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Almost touching the sky: Free Climbing - Part 1

Umberto Fausto Silvestri starts a new series of articles, about the free climbing history.

Part 2 / 3
Warren Harding
Warren Harding

The transformation of the mountaineering. The new trends, the birth of Free Climbing

The social and cultural transformations in the 1970s involved even the mountaineering and, as in many other fields, the trends and the fads arrived from the United States and from England in the form of new paper articles and by TV. Some appearances of English and American mountaineers on the Monte Bianco (Robbins, Hemmings, Harlin, Pratt, Dru etc...) brought an air of novelty, the innovative value of which maybe was not fully understood at that time. Such trends grew in Italy and in other European countries a few years later, indeed.

In Italy, these changes were welcomed mainly in two places: the Orco Valley (Valle dell'Orco) and the Mello Valley (Val di Mello), even if anticipated by few insightful and strong mountaineers, as Cozzolino and Messner.

The main characteristics of such "Renaissance", that involved a real technical, technological, ethical, linguistic revolution, will be understood only after the birth of the Free Climbing, a discipline that since its beginning was becoming increasingly independent from mountaineering. It was a genuine cultural revolution, that almost radically rejected the aid climbing.

The  “Yosemite-style”

The ’Stonemasters’ were the American Climbers of the Yosemite Valley, went down in history for their legendary and maverick style. Their hippy lifestyle embodied a philosophy, not only a way of climbing but a way of life, based on simplicity and freedom. They were practicing the  “Clean Climbing”, that is they abhorred the expansion bolts and decreased the use of the traditional pitons, in favor of the quick protections, like nuts and friends.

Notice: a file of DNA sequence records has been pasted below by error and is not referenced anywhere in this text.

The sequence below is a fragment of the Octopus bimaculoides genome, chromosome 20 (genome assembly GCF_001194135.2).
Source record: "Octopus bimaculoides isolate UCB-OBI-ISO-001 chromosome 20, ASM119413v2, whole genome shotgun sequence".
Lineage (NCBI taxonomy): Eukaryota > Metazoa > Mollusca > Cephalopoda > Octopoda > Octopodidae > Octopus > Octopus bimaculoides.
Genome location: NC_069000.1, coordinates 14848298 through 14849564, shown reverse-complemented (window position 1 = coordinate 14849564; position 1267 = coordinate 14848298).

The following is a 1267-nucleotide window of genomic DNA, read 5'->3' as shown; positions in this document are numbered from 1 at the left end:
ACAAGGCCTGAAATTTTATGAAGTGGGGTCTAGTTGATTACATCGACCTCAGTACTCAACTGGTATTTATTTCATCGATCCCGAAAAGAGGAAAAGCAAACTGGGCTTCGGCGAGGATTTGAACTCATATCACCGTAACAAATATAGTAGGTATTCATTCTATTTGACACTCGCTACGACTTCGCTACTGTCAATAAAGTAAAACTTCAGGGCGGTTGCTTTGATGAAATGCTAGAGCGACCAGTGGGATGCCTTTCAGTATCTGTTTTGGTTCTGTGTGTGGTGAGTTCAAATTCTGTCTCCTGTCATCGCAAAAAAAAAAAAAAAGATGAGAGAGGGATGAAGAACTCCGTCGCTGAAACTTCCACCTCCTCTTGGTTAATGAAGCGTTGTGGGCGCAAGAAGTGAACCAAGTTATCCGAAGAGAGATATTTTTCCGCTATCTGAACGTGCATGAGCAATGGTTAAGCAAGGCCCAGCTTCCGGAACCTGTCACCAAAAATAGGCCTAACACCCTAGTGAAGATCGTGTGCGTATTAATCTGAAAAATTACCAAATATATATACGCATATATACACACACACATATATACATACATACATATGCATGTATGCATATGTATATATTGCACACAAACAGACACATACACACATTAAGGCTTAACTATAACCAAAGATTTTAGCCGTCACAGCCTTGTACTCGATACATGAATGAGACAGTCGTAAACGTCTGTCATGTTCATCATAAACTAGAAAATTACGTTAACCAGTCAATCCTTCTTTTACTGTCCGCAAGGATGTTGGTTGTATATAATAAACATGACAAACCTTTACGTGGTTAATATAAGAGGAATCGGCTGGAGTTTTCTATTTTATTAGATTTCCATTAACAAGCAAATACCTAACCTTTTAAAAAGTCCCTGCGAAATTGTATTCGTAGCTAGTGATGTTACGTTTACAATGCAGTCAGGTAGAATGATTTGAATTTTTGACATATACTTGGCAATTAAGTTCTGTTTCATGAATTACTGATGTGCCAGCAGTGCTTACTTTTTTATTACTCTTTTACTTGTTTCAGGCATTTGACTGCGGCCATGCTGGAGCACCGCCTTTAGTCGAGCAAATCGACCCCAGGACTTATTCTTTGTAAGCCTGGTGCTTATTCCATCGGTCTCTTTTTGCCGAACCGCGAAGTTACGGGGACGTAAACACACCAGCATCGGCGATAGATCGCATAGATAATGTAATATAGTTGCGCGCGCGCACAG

Royal Robbins
Royal Robbins

At that time sprang also the “Bouldering”, a kind of re-evaluation of the lower montane rocky structures and even of the rocks. Climbing such rocks became an activity just for the sake of the activity, or at most a training activity focused on the technical and physical abilities, and therefore on the repetition of the athletic gesture, whereas the traditional mountaineering features like fatigue, fear, cool became not much important.     

The “Yosemite-style”, related to the wave of student protests of those years immediately became popular among the youngest Italian and European mountaineers, that took leave of boots and knickerbockers and wore canvas trousers and rubber-soled shoes.

The “Renewal” in Italy

The student revolt of '68 bought also changes in Italy, even if with some delay. Such change took the name of  “Nuovo Mattino” (that is "New Morning"), from the title of an article written by Gian Piero Motti on "Rivista della Montagna" (that is "Mountain Magazine"), in the early seventies.

That article contested and questioned the concept of "conquest of the top", by some classic route, and by established and proven methodologies. Discovering freedom and transgression were put on the base of climbing; the environmental exploitation was deprecated. It was a real "reinvention", that anticipated many of the mot popular themes  of the following decades.

Such way of climbing was embraced mainly by French climbers (the ones of Verdon), and by several German and Italian ones.

Part 2 / 3

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